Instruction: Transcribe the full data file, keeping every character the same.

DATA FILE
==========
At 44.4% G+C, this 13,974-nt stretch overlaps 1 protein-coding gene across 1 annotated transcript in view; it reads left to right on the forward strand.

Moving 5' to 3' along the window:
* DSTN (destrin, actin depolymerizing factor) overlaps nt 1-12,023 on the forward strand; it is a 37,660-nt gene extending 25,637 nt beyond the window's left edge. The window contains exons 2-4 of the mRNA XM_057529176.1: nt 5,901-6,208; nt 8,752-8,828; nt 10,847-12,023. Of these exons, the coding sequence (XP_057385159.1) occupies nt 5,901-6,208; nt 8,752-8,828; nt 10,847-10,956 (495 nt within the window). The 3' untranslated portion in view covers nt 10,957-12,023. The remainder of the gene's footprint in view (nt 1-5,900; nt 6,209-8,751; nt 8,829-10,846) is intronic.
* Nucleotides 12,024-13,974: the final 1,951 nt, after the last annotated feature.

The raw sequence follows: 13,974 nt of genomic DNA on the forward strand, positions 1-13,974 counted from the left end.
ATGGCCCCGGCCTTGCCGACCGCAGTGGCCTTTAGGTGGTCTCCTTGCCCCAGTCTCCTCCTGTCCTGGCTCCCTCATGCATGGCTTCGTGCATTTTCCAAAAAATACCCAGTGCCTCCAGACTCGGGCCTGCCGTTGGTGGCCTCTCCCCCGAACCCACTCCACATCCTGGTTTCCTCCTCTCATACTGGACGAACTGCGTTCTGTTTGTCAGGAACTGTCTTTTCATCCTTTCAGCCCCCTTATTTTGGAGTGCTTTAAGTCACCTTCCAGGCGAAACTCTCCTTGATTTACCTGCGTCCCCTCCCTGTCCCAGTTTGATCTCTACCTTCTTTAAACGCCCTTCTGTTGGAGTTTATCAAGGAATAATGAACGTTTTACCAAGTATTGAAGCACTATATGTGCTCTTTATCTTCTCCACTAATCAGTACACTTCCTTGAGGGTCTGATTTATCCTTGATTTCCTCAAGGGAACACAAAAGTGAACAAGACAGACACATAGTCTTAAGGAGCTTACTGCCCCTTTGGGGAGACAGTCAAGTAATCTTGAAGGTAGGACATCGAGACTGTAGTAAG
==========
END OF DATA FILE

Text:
At 44.4% G+C, this 13,974-nt stretch overlaps 1 protein-coding gene across 1 annotated transcript in view; it reads left to right on the forward strand.

Moving 5' to 3' along the window:
* DSTN (destrin, actin depolymerizing factor) overlaps nt 1-12,023 on the forward strand; it is a 37,660-nt gene extending 25,637 nt beyond the window's left edge. The window contains exons 2-4 of the mRNA XM_057529176.1: nt 5,901-6,208; nt 8,752-8,828; nt 10,847-12,023. Of these exons, the coding sequence (XP_057385159.1) occupies nt 5,901-6,208; nt 8,752-8,828; nt 10,847-10,956 (495 nt within the window). The 3' untranslated portion in view covers nt 10,957-12,023. The remainder of the gene's footprint in view (nt 1-5,900; nt 6,209-8,751; nt 8,829-10,846) is intronic.
* Nucleotides 12,024-13,974: the final 1,951 nt, after the last annotated feature.

The raw sequence follows: 13,974 nt of genomic DNA on the forward strand, positions 1-13,974 counted from the left end.
ATGGCCCCGGCCTTGCCGACCGCAGTGGCCTTTAGGTGGTCTCCTTGCCCCAGTCTCCTCCTGTCCTGGCTCCCTCATGCATGGCTTCGTGCATTTTCCAAAAAATACCCAGTGCCTCCAGACTCGGGCCTGCCGTTGGTGGCCTCTCCCCCGAACCCACTCCACATCCTGGTTTCCTCCTCTCATACTGGACGAACTGCGTTCTGTTTGTCAGGAACTGTCTTTTCATCCTTTCAGCCCCCTTATTTTGGAGTGCTTTAAGTCACCTTCCAGGCGAAACTCTCCTTGATTTACCTGCGTCCCCTCCCTGTCCCAGTTTGATCTCTACCTTCTTTAAACGCCCTTCTGTTGGAGTTTATCAAGGAATAATGAACGTTTTACCAAGTATTGAAGCACTATATGTGCTCTTTATCTTCTCCACTAATCAGTACACTTCCTTGAGGGTCTGATTTATCCTTGATTTCCTCAAGGGAACACAAAAGTGAACAAGACAGACACATAGTCTTAAGGAGCTTACTGCCCCTTTGGGGAGACAGTCAAGTAATCTTGAAGGTAGGACATCGAGACTGTAGTAAG